April 15, 2014
Recent weeks have led to a fairly significant drop in stock valuations, with many expert analysts struggling to figure out exactly why it’s happening. You’ll hear them cite the weather, or market overreaction, or any number of reasons for why stocks have seen their share prices reduced and why they’ll be rebounding in the near-term.
What they won’t show you on mainstream financial channels is what’s really happening behind the scenes.
Forget about all the minute-by-minute noise for a moment and take a look at the following chart. It gives a very simple overview of earnings growth trends for stocks listed on the S&P 500 on a quarterly basis.
Last year saw what analysts would call fairly robust growth, and they had no problem citing these numbers for evidence of economic recovery.
We’re curious what they’d call it now, considering this chart shows a massive collapse in earnings per share growth across the board.
Pay close attention to that yellow line, which indicates growth (or lack there of) for the first quarter of 2014. According to Zero Hedge this is a Flashing Red Warning as earnings growth plunges to its lowest levels since 2012:
While the so-called “experts” were adamant in repeating that one must ignore all Q1 economic data (because of harsh weather you know), one thing the same “experts” pounded the table on was the earnings growth in 2014 which confirmed that the Fed was correct in tapering and that the corporate sector was well on its way to achieving “escape velocity” and a stable recovery. And then this happened…
(Chart via @Not_Jim_Cramer)
Most people, when you ask them how the economy is doing, will point to the Dow Jones, NASDAQ and S&P 500 as evidence of a healthy recovery.
What the majority of those people fail to look at is the underlying valuations for the stocks within those indexes.
If you are an investor and hold stocks, or are thinking about jumping in because this latest “correction” is about to take a turn for the better, we direct your attention to this absolutely critical piece of information regarding price-per-earnings from Karl Denninger of Market Ticker.
A bit of perspective is in order here. The number of stocks that have been trading on nothing more than QE-addled leverage, with nosebleed territory P/Es including Facebook (96), Amazon (537!), Netflix (180), LinkedIn (762), Salesforce (Negative P/E) and Twitter (ditto; -$3.41 EPS.)
Yeah, but the market is “cheap”, right? Sure it is with all these big-cap techs trading at prices like this…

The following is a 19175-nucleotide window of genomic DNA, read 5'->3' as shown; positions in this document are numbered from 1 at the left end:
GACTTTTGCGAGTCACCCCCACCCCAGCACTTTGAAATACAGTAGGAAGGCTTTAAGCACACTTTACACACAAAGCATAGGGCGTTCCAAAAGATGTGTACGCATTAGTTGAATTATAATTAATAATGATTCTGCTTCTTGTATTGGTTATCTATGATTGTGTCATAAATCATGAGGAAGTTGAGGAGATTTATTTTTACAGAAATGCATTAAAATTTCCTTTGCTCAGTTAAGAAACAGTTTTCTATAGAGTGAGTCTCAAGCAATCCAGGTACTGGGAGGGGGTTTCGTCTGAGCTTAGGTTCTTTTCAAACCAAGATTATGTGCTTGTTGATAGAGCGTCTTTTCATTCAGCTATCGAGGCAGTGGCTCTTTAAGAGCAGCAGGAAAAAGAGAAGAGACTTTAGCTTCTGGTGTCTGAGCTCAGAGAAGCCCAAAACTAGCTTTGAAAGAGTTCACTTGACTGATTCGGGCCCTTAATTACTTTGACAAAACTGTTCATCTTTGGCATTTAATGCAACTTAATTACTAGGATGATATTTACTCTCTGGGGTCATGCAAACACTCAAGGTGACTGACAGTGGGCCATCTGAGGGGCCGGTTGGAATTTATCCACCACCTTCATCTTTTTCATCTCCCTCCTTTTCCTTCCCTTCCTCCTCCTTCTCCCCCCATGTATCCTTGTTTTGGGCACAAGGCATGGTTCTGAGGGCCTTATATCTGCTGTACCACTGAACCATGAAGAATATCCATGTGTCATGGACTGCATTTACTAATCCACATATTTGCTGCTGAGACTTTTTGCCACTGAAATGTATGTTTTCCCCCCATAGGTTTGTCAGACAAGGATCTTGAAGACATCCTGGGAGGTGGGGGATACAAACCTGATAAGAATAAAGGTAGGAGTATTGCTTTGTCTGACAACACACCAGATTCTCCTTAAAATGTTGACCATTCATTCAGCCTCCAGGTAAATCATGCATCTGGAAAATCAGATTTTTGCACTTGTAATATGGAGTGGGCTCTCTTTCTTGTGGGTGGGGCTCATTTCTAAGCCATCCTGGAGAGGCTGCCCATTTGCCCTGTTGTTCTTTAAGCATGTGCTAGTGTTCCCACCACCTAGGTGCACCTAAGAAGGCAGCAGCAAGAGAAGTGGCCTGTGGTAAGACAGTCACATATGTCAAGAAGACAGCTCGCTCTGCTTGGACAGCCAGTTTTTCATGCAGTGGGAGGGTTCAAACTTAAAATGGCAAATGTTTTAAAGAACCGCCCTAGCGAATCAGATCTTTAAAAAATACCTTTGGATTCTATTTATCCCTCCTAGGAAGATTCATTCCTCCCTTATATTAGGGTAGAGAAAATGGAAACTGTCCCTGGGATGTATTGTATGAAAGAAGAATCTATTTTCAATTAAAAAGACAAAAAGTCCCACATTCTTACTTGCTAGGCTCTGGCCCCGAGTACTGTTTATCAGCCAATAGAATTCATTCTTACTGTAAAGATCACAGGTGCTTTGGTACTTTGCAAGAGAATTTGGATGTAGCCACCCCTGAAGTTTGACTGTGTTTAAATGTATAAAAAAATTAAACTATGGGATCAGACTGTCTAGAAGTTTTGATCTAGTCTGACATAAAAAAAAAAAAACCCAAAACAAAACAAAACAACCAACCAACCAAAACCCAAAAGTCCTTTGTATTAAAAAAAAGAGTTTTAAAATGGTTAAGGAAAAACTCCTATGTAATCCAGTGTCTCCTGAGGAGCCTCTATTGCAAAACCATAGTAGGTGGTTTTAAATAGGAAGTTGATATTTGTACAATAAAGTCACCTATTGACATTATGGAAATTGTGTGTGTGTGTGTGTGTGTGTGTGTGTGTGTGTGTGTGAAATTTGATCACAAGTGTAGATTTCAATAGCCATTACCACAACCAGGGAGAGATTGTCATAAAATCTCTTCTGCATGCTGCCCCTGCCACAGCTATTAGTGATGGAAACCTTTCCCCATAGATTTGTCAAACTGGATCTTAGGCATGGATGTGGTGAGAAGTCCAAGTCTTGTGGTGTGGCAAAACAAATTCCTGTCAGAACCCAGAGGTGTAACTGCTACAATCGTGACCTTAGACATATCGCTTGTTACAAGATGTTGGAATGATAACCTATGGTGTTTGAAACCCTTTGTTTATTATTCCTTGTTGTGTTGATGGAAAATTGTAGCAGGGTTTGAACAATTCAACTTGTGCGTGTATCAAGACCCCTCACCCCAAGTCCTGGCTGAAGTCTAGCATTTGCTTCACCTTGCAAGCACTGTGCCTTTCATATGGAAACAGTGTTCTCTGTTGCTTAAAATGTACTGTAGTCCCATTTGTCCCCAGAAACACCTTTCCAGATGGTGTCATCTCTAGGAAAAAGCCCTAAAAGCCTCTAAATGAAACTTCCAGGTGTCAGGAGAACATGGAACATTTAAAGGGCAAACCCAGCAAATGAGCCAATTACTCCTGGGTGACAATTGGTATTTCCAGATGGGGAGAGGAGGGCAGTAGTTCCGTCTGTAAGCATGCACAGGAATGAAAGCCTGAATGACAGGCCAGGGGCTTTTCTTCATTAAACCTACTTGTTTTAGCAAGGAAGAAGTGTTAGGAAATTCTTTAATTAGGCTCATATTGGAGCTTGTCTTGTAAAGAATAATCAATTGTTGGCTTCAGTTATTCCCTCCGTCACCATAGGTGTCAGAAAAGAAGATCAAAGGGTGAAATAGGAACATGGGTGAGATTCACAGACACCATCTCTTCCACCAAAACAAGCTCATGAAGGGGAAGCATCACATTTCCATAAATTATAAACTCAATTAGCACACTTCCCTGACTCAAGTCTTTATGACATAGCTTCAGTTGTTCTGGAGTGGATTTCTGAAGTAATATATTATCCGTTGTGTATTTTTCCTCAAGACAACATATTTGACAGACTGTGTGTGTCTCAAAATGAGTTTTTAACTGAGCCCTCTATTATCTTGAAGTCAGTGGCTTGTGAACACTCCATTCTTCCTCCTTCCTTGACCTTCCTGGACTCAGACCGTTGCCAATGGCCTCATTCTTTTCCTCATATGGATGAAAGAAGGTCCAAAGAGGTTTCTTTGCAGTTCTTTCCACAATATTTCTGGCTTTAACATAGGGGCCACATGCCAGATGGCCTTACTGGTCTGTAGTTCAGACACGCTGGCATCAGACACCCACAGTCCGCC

There is only one reason to buy such a stock — you’re convinced that some other sucker will pay you an even greater multiple to sales (say much less earnings) than you paid.
That the air will eventually come out of such a market is inevitable.
The P/E ratio of a stock is basically the price of the stock compared to the earnings of said share. In the case of Amazon trading at 537 times earnings, this is an INCREDIBLE number considering most conservative financial advisers recommend dividend earning stocks in the 10 – 12 P/E range for investment purposes. In essence, the easiest way to interpret Amazon today is that an investor is willing to pay $537 for $1 in current earnings. So, investors who bought Amazon stock at its current price should see a return on that investment… in about 537 years (give or take) at current earnings.
Yes, that’s how crazy the stock market is right now, and Amazon is certainly not alone insofar as over-valuation is concerned.
Couple that with the earning growth chart above and you can clearly see that we are in very dangerous territory here.
And this doesn’t even take into account the economic warfare playing out between East and West, where Russia has now announced it will be actively pursuing a strategy to decouple its resource trade from the US dollar, meaning it will now trade in local currencies as opposed to the world’s traditional reserve currency.
As this new form of warfare plays out by the worlds super powers, all monetary systems will be affected. So how is this going to affect you?These effects will cause a continued degradation of the U.S. dollar with the real possibility that China and Russia will stop funding our debt. If and when this happens, the-you-know-what will inevitably hit the fan.
As Paul Craig Roberts noted recently, there is a reckoning coming and all evidence points to economic failure in 2014.
Or, we can all just go along with the prevailing narrative and pretend like happy days are here again.
The following song was released shortly after the 1929 stock market crash before anyone had realized its implications. It reassured Americans that “Your cares and troubles are gone… there’ll be no more from now on.”
We know how that ended up…